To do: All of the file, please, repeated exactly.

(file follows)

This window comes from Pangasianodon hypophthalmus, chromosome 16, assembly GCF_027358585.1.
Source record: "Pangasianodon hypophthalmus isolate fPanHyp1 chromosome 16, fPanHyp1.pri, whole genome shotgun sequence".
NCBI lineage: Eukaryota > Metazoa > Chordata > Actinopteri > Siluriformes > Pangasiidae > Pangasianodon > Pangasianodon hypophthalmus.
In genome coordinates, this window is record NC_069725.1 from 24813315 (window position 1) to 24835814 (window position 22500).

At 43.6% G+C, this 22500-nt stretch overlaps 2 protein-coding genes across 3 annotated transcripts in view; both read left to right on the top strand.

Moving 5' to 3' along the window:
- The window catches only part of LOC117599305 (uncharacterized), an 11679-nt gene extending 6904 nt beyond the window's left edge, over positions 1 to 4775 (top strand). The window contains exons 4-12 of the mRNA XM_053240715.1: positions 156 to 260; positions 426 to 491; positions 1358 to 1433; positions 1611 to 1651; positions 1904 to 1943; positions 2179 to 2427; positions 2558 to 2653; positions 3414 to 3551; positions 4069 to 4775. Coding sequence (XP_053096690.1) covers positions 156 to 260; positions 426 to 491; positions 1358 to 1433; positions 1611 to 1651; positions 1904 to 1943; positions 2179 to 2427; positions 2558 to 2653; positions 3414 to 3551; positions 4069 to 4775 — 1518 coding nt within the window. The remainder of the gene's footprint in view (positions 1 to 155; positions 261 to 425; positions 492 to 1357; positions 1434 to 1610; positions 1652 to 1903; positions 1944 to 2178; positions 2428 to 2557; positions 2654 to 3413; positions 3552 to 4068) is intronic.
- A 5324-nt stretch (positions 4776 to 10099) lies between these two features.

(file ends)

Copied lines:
This window comes from Pangasianodon hypophthalmus, chromosome 16, assembly GCF_027358585.1.
Source record: "Pangasianodon hypophthalmus isolate fPanHyp1 chromosome 16, fPanHyp1.pri, whole genome shotgun sequence".
NCBI lineage: Eukaryota > Metazoa > Chordata > Actinopteri > Siluriformes > Pangasiidae > Pangasianodon > Pangasianodon hypophthalmus.
In genome coordinates, this window is record NC_069725.1 from 24813315 (window position 1) to 24835814 (window position 22500).

At 43.6% G+C, this 22500-nt stretch overlaps 2 protein-coding genes across 3 annotated transcripts in view; both read left to right on the top strand.

Moving 5' to 3' along the window:
- The window catches only part of LOC117599305 (uncharacterized), an 11679-nt gene extending 6904 nt beyond the window's left edge, over positions 1 to 4775 (top strand). The window contains exons 4-12 of the mRNA XM_053240715.1: positions 156 to 260; positions 426 to 491; positions 1358 to 1433; positions 1611 to 1651; positions 1904 to 1943; positions 2179 to 2427; positions 2558 to 2653; positions 3414 to 3551; positions 4069 to 4775. Coding sequence (XP_053096690.1) covers positions 156 to 260; positions 426 to 491; positions 1358 to 1433; positions 1611 to 1651; positions 1904 to 1943; positions 2179 to 2427; positions 2558 to 2653; positions 3414 to 3551; positions 4069 to 4775 — 1518 coding nt within the window. The remainder of the gene's footprint in view (positions 1 to 155; positions 261 to 425; positions 492 to 1357; positions 1434 to 1610; positions 1652 to 1903; positions 1944 to 2178; positions 2428 to 2557; positions 2654 to 3413; positions 3552 to 4068) is intronic.
- A 5324-nt stretch (positions 4776 to 10099) lies between these two features.